Several external projects provide Kubernetes Pod networks using CNI, some of which also support Network Policy.
See a list of add-ons that implement the Kubernetes networking model.
You can install a Pod network add-on with the following command on the control-plane node or a node that has the kubeconfig credentials:
kubectl apply -f <add-on.yaml>
You can install only one Pod network per cluster.
Once a Pod network has been installed, you can confirm that it is working by
checking that the CoreDNS Pod is
Running in the output of
kubectl get pods --all-namespaces.
And once the CoreDNS Pod is up and running, you can continue by joining your nodes.
If your network is not working or CoreDNS is not in the
Running state, check out the
Control plane node isolation
By default, your cluster will not schedule Pods on the control-plane node for security reasons. If you want to be able to schedule Pods on the control-plane node, for example for a single-machine Kubernetes cluster for development, run:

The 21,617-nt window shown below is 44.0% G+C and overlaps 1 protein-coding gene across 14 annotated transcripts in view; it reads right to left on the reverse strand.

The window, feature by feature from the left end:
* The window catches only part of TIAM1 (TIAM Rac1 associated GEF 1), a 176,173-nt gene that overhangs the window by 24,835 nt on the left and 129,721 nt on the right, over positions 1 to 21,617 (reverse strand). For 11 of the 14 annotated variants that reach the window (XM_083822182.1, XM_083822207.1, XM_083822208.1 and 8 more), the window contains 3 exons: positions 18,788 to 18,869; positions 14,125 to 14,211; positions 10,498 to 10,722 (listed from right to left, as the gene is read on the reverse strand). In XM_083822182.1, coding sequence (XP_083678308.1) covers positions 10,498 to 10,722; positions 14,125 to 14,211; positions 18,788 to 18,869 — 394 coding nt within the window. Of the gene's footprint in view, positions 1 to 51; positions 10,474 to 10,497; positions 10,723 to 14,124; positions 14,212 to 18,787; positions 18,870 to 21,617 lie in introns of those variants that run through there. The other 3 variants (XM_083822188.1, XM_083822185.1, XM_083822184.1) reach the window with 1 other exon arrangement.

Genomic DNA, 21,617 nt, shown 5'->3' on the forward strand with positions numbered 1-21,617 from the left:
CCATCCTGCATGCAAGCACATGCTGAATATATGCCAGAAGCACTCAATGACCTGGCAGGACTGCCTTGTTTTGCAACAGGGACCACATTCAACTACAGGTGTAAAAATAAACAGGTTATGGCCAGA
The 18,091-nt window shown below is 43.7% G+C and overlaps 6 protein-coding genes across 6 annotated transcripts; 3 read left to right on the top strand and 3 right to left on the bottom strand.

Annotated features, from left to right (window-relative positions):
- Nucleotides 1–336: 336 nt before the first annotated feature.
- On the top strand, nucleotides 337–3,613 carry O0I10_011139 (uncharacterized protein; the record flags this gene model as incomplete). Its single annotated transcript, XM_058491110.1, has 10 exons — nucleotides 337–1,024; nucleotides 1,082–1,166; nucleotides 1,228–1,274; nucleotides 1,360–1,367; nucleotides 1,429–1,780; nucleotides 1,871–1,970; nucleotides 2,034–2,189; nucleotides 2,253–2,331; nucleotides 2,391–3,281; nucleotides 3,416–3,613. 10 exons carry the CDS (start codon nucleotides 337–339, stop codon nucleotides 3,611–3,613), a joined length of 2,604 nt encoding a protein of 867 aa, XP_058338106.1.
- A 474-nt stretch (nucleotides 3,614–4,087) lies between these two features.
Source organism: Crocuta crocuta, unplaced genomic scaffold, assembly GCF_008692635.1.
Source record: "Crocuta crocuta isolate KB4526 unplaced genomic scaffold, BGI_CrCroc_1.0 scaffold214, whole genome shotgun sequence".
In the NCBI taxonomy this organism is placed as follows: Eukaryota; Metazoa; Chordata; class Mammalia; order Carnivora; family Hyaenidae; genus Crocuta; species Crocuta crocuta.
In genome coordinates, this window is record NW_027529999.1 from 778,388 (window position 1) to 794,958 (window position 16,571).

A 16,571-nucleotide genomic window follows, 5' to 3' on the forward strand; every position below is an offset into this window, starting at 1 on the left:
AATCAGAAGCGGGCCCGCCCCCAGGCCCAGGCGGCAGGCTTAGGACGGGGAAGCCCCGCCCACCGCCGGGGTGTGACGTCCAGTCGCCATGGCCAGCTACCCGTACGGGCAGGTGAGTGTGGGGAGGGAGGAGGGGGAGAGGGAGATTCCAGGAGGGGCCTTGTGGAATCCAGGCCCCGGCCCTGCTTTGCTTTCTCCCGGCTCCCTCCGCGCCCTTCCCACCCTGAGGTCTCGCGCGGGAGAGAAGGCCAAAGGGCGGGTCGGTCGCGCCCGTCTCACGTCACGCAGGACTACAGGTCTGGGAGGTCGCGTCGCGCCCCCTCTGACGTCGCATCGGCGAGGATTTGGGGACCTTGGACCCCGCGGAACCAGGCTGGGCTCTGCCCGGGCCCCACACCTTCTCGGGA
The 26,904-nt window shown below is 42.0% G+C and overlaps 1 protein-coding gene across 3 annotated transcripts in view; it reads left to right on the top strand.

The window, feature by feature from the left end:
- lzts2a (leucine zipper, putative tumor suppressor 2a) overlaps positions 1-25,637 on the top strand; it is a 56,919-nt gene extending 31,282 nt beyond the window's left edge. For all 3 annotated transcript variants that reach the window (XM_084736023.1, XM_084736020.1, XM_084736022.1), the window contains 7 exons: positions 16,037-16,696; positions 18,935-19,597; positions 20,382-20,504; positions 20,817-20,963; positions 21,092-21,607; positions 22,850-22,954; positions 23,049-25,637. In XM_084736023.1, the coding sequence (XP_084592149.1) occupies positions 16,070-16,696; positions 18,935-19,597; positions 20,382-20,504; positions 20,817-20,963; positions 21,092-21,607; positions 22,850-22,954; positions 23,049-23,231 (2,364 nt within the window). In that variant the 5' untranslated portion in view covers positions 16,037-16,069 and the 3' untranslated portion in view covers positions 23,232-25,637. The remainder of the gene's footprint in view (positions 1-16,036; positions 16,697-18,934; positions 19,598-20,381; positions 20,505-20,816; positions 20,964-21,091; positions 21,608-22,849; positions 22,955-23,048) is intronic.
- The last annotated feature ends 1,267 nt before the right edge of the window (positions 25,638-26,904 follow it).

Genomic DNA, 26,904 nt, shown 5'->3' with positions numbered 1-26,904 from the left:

kubectl taint nodes --all node-role.kubernetes.io/master-
With output looking something like:
node "test-01" untainted taint "node-role.kubernetes.io/master:" not found taint "node-role.kubernetes.io/master:" not found
This will remove the
node-role.kubernetes.io/master taint from any nodes that
have it, including the control-plane node, meaning that the scheduler will then be able
to schedule Pods everywhere.
Joining your nodes
The nodes are where your workloads (containers and Pods, etc) run. To add new nodes to your cluster do the following for each machine:
- SSH to the machine
- Become root (e.g.
sudo su -)
- Run the command that was output by
kubeadm init. For example:
kubeadm join --token <token> <control-plane-host>:<control-plane-port> --discovery-token-ca-cert-hash sha256:<hash>
If you do not have the token, you can get it by running the following command on the control-plane node:
kubeadm token list
The output is similar to this:
TOKEN TTL EXPIRES USAGES DESCRIPTION EXTRA GROUPS 8ewj1p.9r9hcjoqgajrj4gi 23h 2018-06-12T02:51:28Z authentication, The default bootstrap system: signing token generated by bootstrappers: 'kubeadm init'. kubeadm: default-node-token